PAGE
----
Avoid PC-layout “gotchas” in ISM-RF products

by donpedro

Extensive experience with ISM-RF products has revealed various pitfalls common to the layout of PCBs for these products. It’s not unusual to find significant variations in performance when the same IC is placed on two different circuit boards. Variations in the operating range, harmonic emissions, interference susceptibility, and start-up time serve to illustrate the role that layout can play in a successful design.

This article addresses various design oversights, explains why each error causes problems and recommends how to avoid these traps.
The table lists some possible PCB-layout problems, their causes and their effects. Most of these problems derive from one of a few common causes:

Inductor orientation
Mutual inductance is present when two inductors are in proximity. Current in the first circuit induces a magnetic field that stimulates current in the second circuit. When the two currents interact through the magnetic field, the resulting voltage is governed by the mutual inductance.
The best trade off between circuit compactness and reduced coupling is to properly orient inductors. You should orient the inductors orthogonally whenever possible. Consider, for example, the circuit board of an eva­luation kit (MAX7042EVKIT) for a low-power FSK superheterodyne receiver. Because the three inductors on this board (L3, L1, and L2) are in proximity, they are oriented at 0°, 45°, and 90° to minimize mutual inductance.

Trace coupling
Individual traces can also affect coupling caused by magnetic fields if they are positioned too close together. This layout problem also creates mutual inductance. Of greatest concern in an RF circuit are those traces associated with sensitive parts of the system – such as the input matching network, the tank circuit in a receiver and the antenna-matching network in a transmitter.
Routing a return current path close to the primary current path minimizes the radiated magnetic field. Such layouts reduce the area of the circuit loop. The ideal low-impedance path for return currents is usually a ground plane under the trace. A split ground (Figure 1), on the other hand, increases the loop area. For traces passing over the split, the return current is forced to follow a higher-impedance path that effectively increases the area of the current loop.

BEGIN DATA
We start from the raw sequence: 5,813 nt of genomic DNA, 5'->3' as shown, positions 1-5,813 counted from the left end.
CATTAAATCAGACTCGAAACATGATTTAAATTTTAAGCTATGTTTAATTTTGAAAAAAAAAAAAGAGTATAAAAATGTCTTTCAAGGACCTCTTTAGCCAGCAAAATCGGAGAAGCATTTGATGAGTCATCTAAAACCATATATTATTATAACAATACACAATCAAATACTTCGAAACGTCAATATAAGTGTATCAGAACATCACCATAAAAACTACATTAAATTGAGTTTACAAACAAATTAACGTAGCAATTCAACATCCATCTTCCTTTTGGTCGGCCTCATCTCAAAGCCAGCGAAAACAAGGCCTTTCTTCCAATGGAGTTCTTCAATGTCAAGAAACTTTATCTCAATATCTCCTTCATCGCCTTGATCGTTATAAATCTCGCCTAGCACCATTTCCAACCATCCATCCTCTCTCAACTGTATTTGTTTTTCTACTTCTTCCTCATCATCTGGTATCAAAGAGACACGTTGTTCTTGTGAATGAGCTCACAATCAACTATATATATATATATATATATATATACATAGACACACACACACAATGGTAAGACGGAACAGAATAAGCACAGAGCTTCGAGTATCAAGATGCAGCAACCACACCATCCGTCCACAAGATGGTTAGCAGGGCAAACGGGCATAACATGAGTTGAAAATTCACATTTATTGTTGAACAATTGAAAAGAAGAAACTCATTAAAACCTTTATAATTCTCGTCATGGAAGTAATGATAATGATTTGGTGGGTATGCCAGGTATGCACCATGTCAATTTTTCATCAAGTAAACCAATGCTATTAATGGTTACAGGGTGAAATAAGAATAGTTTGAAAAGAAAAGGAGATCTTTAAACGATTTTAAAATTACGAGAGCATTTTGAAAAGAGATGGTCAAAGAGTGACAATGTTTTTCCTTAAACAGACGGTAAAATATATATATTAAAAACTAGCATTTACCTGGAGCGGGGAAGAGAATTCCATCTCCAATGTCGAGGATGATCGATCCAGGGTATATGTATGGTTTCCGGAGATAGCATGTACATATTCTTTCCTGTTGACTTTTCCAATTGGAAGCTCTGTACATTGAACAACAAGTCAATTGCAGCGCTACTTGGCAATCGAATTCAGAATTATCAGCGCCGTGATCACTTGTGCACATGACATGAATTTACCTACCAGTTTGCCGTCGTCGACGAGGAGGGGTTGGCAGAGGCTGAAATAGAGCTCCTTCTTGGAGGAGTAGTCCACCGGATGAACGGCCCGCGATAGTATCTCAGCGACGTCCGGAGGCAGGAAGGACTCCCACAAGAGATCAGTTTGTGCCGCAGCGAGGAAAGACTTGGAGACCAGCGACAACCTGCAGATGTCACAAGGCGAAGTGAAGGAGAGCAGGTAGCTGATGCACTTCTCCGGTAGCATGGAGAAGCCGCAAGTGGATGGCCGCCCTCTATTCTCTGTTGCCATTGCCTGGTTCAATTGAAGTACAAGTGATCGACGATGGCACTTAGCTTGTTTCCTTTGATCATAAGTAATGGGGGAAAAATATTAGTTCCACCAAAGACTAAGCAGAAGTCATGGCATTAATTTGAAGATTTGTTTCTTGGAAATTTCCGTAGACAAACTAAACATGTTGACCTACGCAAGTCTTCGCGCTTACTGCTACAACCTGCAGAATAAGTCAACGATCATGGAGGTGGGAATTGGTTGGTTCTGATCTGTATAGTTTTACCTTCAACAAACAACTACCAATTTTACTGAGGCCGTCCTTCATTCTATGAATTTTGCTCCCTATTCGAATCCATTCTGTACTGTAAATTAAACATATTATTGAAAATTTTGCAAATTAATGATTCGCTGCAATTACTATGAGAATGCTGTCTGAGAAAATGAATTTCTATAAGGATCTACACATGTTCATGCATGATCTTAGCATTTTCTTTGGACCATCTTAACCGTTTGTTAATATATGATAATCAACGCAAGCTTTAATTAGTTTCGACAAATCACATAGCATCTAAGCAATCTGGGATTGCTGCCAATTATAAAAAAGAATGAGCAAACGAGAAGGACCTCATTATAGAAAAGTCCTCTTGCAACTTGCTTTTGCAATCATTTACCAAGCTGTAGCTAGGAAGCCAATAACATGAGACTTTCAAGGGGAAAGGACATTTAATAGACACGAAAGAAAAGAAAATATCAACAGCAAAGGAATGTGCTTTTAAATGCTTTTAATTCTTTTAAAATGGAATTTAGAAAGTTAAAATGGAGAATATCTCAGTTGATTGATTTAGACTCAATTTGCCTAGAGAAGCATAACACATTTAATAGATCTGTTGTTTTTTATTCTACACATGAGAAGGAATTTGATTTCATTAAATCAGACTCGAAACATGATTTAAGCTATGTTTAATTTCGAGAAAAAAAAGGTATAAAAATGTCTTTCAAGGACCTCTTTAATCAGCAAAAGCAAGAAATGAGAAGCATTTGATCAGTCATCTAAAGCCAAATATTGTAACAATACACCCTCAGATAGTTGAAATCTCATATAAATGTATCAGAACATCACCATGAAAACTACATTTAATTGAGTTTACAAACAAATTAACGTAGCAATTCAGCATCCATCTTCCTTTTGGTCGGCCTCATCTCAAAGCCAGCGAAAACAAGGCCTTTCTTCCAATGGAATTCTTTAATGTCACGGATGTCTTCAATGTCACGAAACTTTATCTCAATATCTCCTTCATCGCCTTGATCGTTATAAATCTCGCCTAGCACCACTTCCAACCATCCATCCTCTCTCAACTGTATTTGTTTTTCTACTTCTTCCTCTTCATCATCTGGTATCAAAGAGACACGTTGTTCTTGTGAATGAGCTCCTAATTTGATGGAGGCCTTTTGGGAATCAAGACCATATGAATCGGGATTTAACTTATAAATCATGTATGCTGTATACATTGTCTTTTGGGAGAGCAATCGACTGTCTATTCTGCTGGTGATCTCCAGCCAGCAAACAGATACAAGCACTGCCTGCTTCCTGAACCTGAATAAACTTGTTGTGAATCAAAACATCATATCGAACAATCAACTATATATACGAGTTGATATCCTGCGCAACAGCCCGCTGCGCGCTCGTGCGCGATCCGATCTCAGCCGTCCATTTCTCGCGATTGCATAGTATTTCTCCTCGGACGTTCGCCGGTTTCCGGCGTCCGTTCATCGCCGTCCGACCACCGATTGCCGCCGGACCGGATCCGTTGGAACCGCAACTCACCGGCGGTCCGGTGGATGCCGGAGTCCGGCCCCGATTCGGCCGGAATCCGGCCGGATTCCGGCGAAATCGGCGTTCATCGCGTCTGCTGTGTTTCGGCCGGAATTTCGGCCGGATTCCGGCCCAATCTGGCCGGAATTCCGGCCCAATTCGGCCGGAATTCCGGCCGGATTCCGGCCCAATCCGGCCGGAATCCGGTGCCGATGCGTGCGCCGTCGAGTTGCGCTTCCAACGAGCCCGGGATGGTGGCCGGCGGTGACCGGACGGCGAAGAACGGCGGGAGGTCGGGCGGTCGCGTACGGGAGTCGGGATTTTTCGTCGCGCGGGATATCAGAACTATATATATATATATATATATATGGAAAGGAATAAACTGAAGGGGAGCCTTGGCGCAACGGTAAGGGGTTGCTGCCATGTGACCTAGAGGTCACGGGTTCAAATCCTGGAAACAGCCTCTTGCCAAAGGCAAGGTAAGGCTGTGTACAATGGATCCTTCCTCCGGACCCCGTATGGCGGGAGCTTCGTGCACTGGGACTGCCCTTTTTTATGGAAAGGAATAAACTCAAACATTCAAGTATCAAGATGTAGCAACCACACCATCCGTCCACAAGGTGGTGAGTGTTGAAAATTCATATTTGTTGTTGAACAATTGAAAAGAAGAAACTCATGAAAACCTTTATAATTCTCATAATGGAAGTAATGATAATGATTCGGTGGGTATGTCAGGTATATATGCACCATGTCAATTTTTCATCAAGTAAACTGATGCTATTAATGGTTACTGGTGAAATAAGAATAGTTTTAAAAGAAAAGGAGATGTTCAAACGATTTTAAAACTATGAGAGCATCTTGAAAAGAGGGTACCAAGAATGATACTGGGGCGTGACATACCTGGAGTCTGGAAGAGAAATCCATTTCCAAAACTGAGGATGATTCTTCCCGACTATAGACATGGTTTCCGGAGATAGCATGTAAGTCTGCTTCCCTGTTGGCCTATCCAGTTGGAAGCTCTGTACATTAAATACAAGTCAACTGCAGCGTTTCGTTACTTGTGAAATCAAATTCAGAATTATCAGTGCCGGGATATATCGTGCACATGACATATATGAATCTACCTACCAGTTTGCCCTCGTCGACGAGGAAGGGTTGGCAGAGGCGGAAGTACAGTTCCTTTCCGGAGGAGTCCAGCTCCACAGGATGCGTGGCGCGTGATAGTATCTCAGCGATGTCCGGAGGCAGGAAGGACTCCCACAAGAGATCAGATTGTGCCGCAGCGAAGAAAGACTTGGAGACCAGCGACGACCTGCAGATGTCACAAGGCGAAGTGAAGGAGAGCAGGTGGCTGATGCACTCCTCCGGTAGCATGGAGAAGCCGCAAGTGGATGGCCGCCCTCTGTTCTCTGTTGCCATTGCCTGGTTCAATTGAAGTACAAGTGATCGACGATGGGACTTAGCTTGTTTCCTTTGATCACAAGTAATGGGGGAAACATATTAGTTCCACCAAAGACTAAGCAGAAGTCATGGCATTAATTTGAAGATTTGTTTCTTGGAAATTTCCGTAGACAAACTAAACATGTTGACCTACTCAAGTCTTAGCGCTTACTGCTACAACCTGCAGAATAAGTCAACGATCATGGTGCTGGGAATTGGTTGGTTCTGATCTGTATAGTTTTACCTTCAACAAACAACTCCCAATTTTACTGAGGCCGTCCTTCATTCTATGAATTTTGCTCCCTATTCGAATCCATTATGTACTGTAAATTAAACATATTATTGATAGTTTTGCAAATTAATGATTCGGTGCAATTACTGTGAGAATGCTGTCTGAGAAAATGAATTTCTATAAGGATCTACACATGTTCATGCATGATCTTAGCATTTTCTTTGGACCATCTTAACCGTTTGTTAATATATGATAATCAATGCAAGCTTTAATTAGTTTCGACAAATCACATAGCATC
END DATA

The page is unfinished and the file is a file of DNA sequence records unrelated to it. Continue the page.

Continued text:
This layout also makes the trace more susceptible to the effects of mutual inductance. As with inductors, orientation of the traces plays a role in the coupling of magnetic fields.

Figure 1

If it becomes necessary to run traces from sensitive circuits close to each other, it is preferable to run them in orthogonal directions to reduce coupling.
If that cannot be achieved, consider using a guard trace.

Ground vias
The primary cause of RF-layout problems can usually be traced back to nonideal circuit properties, both in the circuit components and in their interconnections. Thin traces act as inductive wires, and a trace running over a copper plane or next to other traces forms a distributed capacitance with those structures. When it runs through a via, it tends to exhibit both inductive and capacitive properties. Via capacitance comes primarily from the coplanar copper of the via pad and the ground plane, which are separated by a relatively small clearance ring.
Secondary effects come from the cylindrical copper of the plated-through hole itself. The effect of parasitic capacitance is typically small, and usually causes only a slight degradation of signal edges in high-speed digital lines.
The largest parasitic impact from vias is simply the nonideal inductance exhibited by all interconnects. Parasitic inductance often has the greatest influence on bypass-capacitor connections.

Figure 2

An ideal bypass capacitor provides a high-frequency short between power plane and ground plane, but nonideal vias reduce the low-inductance properties of both ground and power planes. Other problems arise when ground vias are shared between sensitive portions of a circuit, such as the two legs of a π network.